Red Carpet Copycat is an occasional series in which I use recycled materials to imitate red carpet looks.
Next up is this look. This is Cheryl Cole at the premiere of ‘What to expect when you’re expecting’, in which she apparently has a cameo.
She is wearing Victoria Beckham Spring 2012. Here it is on the catwalk:
It has a flowing full length pleated skirt which starts below the waist, almost at the hip. This was the first picture we’ve seen of Cheryl in a while, so it was everywhere. It even made it onto the front of Grazia.
I’m going to make my own movie-premiere-worthy version of the dress using this:
Now, this light pink pleated skirt cost me £4.75 from the Cancer Research Shop in Whitby. I don’t know how much the Victoria Beckham dress costs, but I think it’s safe to say it’s more than £4.75.
Net a Porter carries this mini-length version for £1875, on sale for £750 at the time of writing. So if I can pull this off, I can save £745.25. [What do you mean, it doesn't work like that?!]
For the top of the dress, I drafted a quick pattern based on my bodice block plus some notes from the (neon) racer front dress I made here, plus the top 25cm of a fitted skirt pattern I already had (Burda 08/11 #126). I ran into the usual problem; what does the back of the dress look like? Luckily there were so many paps present they got a shot of Cheryl’s back (and Cameron’s inadequately hemmed, and unflattering, jumpsuit).
The thing about this back is, well, I don’t like it, so I’m going to make up my own version instead. Here’s a quick diagram. I won’t draw the skirt because it was entirely the same as the Burda skirt pattern.
Compared to the neon racer front dress, I lifted the armscye 2cm, reduced the bust 4cm overall, moved the strap further down the shoulder by 3cm and lowered the neckline 1.5cm. The neckline is round, but the armscye is pointed. For the back piece I mirrored the pointy armscye of the front and added a bit to the strap at the shoulder to form the overlap (where the buttons go). Note that on the original, the front overlaps the back, but on mine, the back overlaps the front. I can live with that.
Here’s the toile, front (left) and back (right):
Not a bad fit. I made a couple of adjustments at this stage. Firstly, I moved the zip to the centre back, in order to accommodate a Victoria Beckham trademark exposed zip. Secondly, I rotated the front waist dart outwards a bit, so that it would meet the waist at the same point as the skirt dart. It just looks neater that way!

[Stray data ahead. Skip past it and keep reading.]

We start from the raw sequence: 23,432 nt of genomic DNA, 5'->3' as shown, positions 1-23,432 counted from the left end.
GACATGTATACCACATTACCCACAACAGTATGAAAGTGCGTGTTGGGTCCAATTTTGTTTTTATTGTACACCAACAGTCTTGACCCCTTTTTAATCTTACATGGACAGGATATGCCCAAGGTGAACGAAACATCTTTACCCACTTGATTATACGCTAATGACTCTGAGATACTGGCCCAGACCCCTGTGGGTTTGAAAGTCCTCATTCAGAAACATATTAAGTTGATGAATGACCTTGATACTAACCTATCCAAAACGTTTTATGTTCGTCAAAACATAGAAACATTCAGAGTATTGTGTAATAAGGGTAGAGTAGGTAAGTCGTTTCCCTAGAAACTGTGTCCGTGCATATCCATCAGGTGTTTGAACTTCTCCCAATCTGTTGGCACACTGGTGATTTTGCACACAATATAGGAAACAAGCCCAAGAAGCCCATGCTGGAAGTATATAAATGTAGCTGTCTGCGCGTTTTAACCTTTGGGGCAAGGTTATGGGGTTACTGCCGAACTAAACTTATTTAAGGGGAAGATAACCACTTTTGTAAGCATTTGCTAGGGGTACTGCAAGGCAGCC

Material-wise, I used an offcut from stash of creamy white fabric that I’d used for making a blouse, lined with bits of recycled white sheet (of course – same sheet also seen here, here, here, here and here). Here are a few in-progress shots…
For the zip, I used the only suitable one I could find. It’s a white plastic zip intended for a coat or something. I think it originally came from Walthamstow market.
To make a neat finish I unpicked about 2cm of the seam holding the lining to the outer, inserted the zip tape into it, and sewed it shut again. Lovely.
For the shoulders, I tried it on and then made some stitches through the front and back straps to keep everything in the right place.
I added a couple of small silver buttons that were lying around.
For safety, I catch-stitched the inside of the two straps together (just visible below – this is inside out).
And now… for the pink skirt! First thing to do, as always, was cut off the elasticated waistband. I overlocked the pleats shut just to hold them in place.
I cut all the way up the back of the pink skirt, unzipped my top half and sewed the two right sides together. There was a bit of excess pink, so I cut it off before sewing a centre back seam. Then I topstitched in pink thread around 1cm from the seam. It looks peachy!
Here’s how it looks on.
I think overall I could have done with a few more inches of length on the skirt. I rarely wear maxi length skirts or dresses so wasn’t sure what the correct length should be. If I wear this again, I may cut it off above the knee… or would that ruin it?